But at first Woodman found herself frustrated by her inability to make students sense the power of the poetry she loved. Then, with a physical education instructor named Mary Hamilton, she marched them down to the school's theatre to act it out, coaxing them to feel the passion of Shakespeare and Yeats in their guts. Those exercises - the seeds of her later movement workshops - grew into elaborate annual dramas. In one 1967 performance of E. J. Pratt's The Titanic, Woodman gave the role of an iceberg to a student whose talents she had already singled out: Trish - now better known as Kate - Nelligan. To Nelligan, who was desperately unhappy at home, Woodman and her brothers represented "figures of great glamor. For a kid like I was, they all gave us a sense of hope that there was a life out there beyond the one you were leading."
That mystique was not entirely the product of her wistful teen imaginings. In the 1960s, as painters like Jack Chambers and Greg Curnoe turned London into one of the country's most dynamic regional art centres, a key catalyst behind that scene was an iconoclastic English professor named Ross Woodman, who had married Marion Boa in 1958. They had fallen in love when she enrolled in his course on the Romantic poets - a "soul union" she describes it still. Not that either compromised the other's passions. While she dragged pupils home to rehearse, he brought Chambers who, for months, turned up nightly for dinner. With poet James Reaney, they regularly fomented rebellion against the cultural establishment around the dining room table.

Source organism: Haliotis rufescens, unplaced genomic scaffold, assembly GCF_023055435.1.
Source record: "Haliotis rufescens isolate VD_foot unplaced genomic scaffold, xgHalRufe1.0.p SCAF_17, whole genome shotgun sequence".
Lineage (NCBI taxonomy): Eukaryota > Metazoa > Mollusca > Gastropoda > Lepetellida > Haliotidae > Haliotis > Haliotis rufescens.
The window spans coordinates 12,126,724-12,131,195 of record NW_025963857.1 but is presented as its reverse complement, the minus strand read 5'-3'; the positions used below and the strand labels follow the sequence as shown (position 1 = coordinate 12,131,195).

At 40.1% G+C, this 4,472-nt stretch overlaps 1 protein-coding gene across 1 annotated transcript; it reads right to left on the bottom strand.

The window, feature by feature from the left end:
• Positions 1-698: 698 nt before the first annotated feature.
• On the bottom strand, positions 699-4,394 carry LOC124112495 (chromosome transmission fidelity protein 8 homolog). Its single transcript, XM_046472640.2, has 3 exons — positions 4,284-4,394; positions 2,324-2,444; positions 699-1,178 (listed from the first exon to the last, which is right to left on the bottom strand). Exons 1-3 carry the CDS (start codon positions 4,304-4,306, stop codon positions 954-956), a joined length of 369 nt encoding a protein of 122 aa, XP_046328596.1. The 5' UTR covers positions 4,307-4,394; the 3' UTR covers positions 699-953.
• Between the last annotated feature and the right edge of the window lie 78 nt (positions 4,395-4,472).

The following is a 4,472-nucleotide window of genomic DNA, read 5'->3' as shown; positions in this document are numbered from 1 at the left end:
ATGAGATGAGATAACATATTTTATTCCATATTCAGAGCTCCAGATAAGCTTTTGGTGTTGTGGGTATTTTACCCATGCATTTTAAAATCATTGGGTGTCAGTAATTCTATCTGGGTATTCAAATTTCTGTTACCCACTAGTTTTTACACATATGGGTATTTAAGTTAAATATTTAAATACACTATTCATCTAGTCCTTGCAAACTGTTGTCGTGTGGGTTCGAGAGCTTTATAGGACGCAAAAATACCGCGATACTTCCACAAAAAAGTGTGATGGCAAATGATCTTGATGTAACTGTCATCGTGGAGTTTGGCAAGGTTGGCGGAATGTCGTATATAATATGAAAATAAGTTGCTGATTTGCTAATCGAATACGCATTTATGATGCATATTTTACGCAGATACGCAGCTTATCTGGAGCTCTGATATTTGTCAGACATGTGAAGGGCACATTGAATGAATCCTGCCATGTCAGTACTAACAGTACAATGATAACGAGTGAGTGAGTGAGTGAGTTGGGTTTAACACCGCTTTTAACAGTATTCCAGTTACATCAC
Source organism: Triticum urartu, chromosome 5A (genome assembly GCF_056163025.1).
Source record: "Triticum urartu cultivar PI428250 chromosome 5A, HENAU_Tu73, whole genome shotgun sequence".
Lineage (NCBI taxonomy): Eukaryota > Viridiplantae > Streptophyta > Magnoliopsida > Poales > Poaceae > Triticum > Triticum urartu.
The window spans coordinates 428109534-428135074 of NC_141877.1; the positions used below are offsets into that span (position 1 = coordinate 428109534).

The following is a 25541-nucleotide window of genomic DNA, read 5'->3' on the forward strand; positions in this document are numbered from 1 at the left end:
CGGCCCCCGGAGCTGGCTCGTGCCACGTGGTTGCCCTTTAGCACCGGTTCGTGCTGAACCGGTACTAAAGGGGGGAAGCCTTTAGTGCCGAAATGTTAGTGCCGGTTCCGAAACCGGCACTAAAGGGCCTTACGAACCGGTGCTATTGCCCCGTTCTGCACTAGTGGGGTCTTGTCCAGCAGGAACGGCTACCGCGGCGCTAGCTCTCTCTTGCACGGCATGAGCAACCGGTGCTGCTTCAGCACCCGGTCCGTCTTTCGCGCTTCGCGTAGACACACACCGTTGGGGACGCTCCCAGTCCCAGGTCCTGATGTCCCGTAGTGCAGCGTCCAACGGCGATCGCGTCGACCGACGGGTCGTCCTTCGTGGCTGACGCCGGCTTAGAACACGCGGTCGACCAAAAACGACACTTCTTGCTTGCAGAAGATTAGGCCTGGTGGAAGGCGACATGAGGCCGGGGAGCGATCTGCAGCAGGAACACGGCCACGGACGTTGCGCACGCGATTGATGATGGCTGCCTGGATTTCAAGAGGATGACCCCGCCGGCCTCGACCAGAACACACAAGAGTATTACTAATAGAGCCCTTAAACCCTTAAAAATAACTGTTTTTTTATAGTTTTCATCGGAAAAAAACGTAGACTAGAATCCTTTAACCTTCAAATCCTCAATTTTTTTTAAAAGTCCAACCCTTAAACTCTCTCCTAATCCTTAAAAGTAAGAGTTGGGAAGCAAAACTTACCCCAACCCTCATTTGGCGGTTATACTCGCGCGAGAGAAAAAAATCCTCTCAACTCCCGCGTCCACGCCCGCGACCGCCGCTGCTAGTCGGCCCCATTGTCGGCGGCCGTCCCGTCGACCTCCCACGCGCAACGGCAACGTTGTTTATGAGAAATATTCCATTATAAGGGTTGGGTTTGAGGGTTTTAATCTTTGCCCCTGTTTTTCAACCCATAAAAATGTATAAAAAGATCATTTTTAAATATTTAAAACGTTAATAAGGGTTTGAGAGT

But beneath the hip patina of Woodman's life, she felt something crumbling at its core. In 1968, she took off for India, where, wracked by dysentery, she had a feverish brush with death. The teacher who had prided herself on being a paragon of self-control found herself unable to venture beyond her hotel. "Before I went to India, I was a perfectionist," she says. "Clock and calendar were very important to me." But she knew she was forever changed: "I started having dreams where the rigid structures of my life kept breaking down."